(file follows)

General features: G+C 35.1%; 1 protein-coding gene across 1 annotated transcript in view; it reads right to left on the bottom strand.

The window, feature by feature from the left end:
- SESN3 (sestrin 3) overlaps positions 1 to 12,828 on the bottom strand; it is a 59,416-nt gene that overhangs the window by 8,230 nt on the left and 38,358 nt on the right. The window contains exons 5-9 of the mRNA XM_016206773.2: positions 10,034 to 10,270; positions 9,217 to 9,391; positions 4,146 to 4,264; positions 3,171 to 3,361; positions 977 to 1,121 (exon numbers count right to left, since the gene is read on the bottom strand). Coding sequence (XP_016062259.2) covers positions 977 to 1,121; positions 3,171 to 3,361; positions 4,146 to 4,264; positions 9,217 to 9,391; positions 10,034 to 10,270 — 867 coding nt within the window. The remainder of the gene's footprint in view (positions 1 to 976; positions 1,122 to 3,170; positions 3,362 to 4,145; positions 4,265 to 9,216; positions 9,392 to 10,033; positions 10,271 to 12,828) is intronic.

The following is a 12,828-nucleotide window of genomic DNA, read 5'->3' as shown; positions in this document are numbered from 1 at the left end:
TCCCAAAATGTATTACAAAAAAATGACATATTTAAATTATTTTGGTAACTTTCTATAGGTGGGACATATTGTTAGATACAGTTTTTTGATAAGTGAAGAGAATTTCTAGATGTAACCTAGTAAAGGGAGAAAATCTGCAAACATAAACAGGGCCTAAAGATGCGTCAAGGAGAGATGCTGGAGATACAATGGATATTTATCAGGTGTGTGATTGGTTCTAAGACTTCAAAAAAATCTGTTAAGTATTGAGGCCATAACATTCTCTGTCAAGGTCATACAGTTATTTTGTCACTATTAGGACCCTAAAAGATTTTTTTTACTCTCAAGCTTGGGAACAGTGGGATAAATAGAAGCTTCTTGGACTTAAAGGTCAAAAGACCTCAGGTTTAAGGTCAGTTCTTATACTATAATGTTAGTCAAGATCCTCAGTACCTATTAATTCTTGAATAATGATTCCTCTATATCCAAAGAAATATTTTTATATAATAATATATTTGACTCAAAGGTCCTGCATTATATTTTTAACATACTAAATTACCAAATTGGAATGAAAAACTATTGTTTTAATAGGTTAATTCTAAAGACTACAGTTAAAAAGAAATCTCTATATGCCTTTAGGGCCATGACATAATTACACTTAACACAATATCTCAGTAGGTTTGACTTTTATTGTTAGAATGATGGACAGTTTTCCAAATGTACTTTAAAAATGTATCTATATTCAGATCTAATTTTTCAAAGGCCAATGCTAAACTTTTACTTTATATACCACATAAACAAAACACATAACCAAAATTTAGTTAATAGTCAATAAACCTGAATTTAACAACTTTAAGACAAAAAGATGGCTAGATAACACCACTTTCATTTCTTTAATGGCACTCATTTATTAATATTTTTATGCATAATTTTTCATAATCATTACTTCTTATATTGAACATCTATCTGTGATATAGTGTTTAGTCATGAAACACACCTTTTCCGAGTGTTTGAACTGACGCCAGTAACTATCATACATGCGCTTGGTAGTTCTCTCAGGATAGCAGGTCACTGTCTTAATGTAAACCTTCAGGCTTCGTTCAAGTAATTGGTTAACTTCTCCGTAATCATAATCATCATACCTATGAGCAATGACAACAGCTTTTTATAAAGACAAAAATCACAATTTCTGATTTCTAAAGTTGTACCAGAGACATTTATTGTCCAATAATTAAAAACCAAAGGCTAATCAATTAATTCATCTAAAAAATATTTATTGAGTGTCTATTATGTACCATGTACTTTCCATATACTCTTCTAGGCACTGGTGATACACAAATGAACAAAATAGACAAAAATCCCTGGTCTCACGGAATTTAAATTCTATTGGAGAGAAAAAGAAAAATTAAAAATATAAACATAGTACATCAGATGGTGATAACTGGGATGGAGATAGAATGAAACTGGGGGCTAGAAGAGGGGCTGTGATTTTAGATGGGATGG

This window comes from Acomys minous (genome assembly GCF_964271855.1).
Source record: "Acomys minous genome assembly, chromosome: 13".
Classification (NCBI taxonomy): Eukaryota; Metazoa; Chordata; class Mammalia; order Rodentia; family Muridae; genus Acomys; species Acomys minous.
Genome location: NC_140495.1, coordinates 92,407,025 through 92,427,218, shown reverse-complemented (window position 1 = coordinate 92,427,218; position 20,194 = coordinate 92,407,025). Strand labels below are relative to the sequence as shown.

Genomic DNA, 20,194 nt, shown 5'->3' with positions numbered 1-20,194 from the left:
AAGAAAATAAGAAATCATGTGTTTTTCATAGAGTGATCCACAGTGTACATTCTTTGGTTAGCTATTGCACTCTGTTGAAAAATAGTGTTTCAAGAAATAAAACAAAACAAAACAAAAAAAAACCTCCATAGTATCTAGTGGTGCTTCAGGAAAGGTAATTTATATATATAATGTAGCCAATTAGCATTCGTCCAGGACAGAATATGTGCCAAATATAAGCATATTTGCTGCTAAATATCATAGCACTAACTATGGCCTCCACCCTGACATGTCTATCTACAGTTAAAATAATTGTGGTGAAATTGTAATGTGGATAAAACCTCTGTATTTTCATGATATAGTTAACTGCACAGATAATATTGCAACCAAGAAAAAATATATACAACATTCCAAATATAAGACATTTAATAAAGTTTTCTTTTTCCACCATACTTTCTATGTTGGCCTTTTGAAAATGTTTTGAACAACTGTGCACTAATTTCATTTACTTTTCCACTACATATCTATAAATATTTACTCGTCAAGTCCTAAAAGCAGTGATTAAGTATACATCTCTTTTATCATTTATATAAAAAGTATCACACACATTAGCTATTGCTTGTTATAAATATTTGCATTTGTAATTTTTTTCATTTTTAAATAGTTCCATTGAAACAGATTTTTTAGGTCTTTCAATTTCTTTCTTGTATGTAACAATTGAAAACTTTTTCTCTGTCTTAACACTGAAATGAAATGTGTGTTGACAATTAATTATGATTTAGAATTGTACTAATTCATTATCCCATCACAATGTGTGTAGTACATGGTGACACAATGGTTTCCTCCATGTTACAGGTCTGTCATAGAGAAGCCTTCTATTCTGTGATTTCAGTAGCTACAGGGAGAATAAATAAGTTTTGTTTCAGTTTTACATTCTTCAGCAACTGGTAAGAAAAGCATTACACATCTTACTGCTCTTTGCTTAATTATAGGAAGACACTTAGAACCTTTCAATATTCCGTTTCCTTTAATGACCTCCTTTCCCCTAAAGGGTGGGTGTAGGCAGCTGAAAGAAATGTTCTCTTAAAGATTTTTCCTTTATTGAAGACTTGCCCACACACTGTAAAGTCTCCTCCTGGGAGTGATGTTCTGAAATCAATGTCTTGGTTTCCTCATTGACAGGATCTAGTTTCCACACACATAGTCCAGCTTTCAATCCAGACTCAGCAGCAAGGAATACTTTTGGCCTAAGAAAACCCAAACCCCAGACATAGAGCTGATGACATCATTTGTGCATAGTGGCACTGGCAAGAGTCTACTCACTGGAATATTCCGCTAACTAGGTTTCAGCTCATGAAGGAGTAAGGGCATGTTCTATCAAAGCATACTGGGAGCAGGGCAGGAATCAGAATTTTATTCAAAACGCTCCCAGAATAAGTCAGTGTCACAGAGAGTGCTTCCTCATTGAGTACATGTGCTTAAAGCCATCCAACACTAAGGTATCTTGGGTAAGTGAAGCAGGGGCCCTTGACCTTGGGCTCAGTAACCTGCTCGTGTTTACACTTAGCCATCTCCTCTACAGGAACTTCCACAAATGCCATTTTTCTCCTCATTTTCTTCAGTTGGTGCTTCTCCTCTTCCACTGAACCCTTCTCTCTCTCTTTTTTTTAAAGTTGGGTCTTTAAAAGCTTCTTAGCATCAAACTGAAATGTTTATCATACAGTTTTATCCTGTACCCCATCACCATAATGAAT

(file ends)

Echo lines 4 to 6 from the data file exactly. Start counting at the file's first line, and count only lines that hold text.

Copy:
The following is a 12,828-nucleotide window of genomic DNA, read 5'->3' as shown; positions in this document are numbered from 1 at the left end:
TCCCAAAATGTATTACAAAAAAATGACATATTTAAATTATTTTGGTAACTTTCTATAGGTGGGACATATTGTTAGATACAGTTTTTTGATAAGTGAAGAGAATTTCTAGATGTAACCTAGTAAAGGGAGAAAATCTGCAAACATAAACAGGGCCTAAAGATGCGTCAAGGAGAGATGCTGGAGATACAATGGATATTTATCAGGTGTGTGATTGGTTCTAAGACTTCAAAAAAATCTGTTAAGTATTGAGGCCATAACATTCTCTGTCAAGGTCATACAGTTATTTTGTCACTATTAGGACCCTAAAAGATTTTTTTTACTCTCAAGCTTGGGAACAGTGGGATAAATAGAAGCTTCTTGGACTTAAAGGTCAAAAGACCTCAGGTTTAAGGTCAGTTCTTATACTATAATGTTAGTCAAGATCCTCAGTACCTATTAATTCTTGAATAATGATTCCTCTATATCCAAAGAAATATTTTTATATAATAATATATTTGACTCAAAGGTCCTGCATTATATTTTTAACATACTAAATTACCAAATTGGAATGAAAAACTATTGTTTTAATAGGTTAATTCTAAAGACTACAGTTAAAAAGAAATCTCTATATGCCTTTAGGGCCATGACATAATTACACTTAACACAATATCTCAGTAGGTTTGACTTTTATTGTTAGAATGATGGACAGTTTTCCAAATGTACTTTAAAAATGTATCTATATTCAGATCTAATTTTTCAAAGGCCAATGCTAAACTTTTACTTTATATACCACATAAACAAAACACATAACCAAAATTTAGTTAATAGTCAATAAACCTGAATTTAACAACTTTAAGACAAAAAGATGGCTAGATAACACCACTTTCATTTCTTTAATGGCACTCATTTATTAATATTTTTATGCATAATTTTTCATAATCATTACTTCTTATATTGAACATCTATCTGTGATATAGTGTTTAGTCATGAAACACACCTTTTCCGAGTGTTTGAACTGACGCCAGTAACTATCATACATGCGCTTGGTAGTTCTCTCAGGATAGCAGGTCACTGTCTTAATGTAAACCTTCAGGCTTCGTTCAAGTAATTGGTTAACTTCTCCGTAATCATAATCATCATACCTATGAGCAATGACAACAGCTTTTTATAAAGACAAAAATCACAATTTCTGATTTCTAAAGTTGTACCAGAGACATTTATTGTCCAATAATTAAAAACCAAAGGCTAATCAATTAATTCATCTAAAAAATATTTATTGAGTGTCTATTATGTACCATGTACTTTCCATATACTCTTCTAGGCACTGGTGATACACAAATGAACAAAATAGACAAAAATCCCTGGTCTCACGGAATTTAAATTCTATTGGAGAGAAAAAGAAAAATTAAAAATATAAACATAGTACATCAGATGGTGATAACTGGGATGGAGATAGAATGAAACTGGGGGCTAGAAGAGGGGCTGTGATTTTAGATGGGATGG

This window comes from Acomys minous (genome assembly GCF_964271855.1).